Last week, BlackBerry came under fire after a report found the Royal Canadian Mounted Police to have had access to the company’s global encryption key since 2010. In response, CEO John Chen sought to redirect the focus of the story to how BlackBerry’s assistance provided to the Canadian police brought down two criminal organizations.
The joint investigative report, by Motherboard and Vice, gave a glimpse of what transpired behind courtroom doors during a case called Project Clemenza, which revolved around a 2011 gangland murder. It revealed that BlackBerry decrypted about “one million PIN-to-PIN” messages in connection with the investigation, thanks to a global encryption key. It is unclear who provided the key.
In a blog post titled “Lawful Access, Corporate Citizenship, and Doing What’s Right,” Chen writes BlackBerry has always chosen to do the right thing for “the citizenry,” within legal and ethical boundaries.
“We have long been clear in our stance that tech companies as good corporate citizens should comply with reasonable lawful access requests,” Chen said. “I have stated before that we are indeed in a dark place when companies put their reputations above the greater good.”
“We have been able to find this balance even as governments have pressured us to change our ethical grounds.”
Chen says the company stood by its lawful access principles for the case, and said that BlackBerry’s Enterprise Server (BES) was never involved in the investigation. In fact, Motherboard’s report says the global encryption key unlocks all messages sent between consumer phones that uses PIN-to-PIN messages, but BES allows companies to have their own encryption key, and BlackBerry can’t access that.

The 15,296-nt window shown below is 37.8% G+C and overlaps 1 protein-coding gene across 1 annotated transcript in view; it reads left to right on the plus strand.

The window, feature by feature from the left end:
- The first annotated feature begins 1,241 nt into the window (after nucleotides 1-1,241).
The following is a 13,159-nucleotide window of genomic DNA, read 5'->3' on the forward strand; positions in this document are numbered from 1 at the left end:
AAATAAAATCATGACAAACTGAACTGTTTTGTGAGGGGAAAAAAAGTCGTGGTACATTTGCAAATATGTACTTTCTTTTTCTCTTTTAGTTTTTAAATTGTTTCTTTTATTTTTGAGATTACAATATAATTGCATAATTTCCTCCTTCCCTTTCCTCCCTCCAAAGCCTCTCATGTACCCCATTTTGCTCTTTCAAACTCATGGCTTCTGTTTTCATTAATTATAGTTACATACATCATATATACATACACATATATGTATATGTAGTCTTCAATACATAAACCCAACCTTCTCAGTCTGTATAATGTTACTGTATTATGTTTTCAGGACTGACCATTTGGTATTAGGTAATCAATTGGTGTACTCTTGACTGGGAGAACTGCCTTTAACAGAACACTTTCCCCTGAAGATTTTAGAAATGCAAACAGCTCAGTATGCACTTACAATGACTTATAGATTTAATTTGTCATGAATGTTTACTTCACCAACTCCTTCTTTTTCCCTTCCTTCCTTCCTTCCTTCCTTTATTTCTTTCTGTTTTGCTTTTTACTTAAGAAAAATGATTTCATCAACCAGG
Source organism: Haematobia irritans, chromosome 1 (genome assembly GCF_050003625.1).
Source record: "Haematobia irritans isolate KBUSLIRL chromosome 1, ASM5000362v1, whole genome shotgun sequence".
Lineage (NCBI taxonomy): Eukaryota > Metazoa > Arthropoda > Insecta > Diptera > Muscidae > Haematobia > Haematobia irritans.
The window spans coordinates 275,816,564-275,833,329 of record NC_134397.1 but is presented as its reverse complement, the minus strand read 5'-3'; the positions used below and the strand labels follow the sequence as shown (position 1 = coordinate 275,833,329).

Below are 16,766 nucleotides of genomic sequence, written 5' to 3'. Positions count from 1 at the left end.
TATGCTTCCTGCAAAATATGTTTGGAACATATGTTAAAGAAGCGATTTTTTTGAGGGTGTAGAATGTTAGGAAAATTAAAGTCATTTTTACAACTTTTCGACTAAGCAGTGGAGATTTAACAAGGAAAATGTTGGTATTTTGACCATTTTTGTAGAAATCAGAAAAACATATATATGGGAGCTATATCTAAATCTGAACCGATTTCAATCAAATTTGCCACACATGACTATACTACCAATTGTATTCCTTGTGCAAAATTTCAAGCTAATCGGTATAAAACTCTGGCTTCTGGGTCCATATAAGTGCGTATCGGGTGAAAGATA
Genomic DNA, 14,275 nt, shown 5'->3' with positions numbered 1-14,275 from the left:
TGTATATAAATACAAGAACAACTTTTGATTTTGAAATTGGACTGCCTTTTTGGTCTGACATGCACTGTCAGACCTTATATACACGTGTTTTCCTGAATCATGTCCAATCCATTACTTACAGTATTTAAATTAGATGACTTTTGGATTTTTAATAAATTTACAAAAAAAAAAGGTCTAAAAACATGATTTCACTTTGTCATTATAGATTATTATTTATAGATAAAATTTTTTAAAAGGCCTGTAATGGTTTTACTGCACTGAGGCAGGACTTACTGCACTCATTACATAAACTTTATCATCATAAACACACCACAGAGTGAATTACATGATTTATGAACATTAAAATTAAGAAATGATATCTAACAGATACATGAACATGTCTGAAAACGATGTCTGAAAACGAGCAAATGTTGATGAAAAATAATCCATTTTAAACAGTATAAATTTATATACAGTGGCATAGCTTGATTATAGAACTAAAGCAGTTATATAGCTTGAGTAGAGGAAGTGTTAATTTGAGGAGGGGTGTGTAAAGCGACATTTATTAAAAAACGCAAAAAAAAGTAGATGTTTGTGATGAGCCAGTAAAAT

“The defense in the case surmised that the RCMP must have used the ‘correct global encryption key,’ since any attempt to apply a key other than BlackBerry’s own global encryption key would have resulted in a garbled mess,” according to Motherboard.
Regardless, Chen mentions BES, and how it remains the “gold standard in government and enterprise-grade security.”
“Our BES continues to be impenetrable — also without the ability for backdoor access — and is the most secure mobile platform for managing all mobile devices,” he writes.
The news of BlackBerry’s aid in the 2010 Canadian investigation comes at a time when Apple is still fighting the FBI’s requests for the Cupertino company to create a backdoor into the iPhone. Apple believes doing so would threaten the security and privacy of all of the company’s consumers, and would also cause it to lose public trust.
When the defense team on the case asked for more information about how the prosecutors got access to the key, the prosecution reiterated that BlackBerry’s cooperation should remain private, as any revelations could have a negative commercial impact on the company, and could compromise the police’s relationship with BlackBerry.
But the company isn’t offering access to just any government that requests it — Chen highlighted how Blackberry nearly exited the Pakistani market after the government requested access into BES email and messaging content. The company decided to stay in the country after Pakistan dropped its request thanks to “productive discussions.”
“We have been able to find this balance even as governments have pressured us to change our ethical grounds,” Chen said. “Despite these pressures, our position has been unwavering and our actions are proof we commit to these principles.”
There’s still no official word or comment about the global encryption key, and who provided it to the Canadian police.
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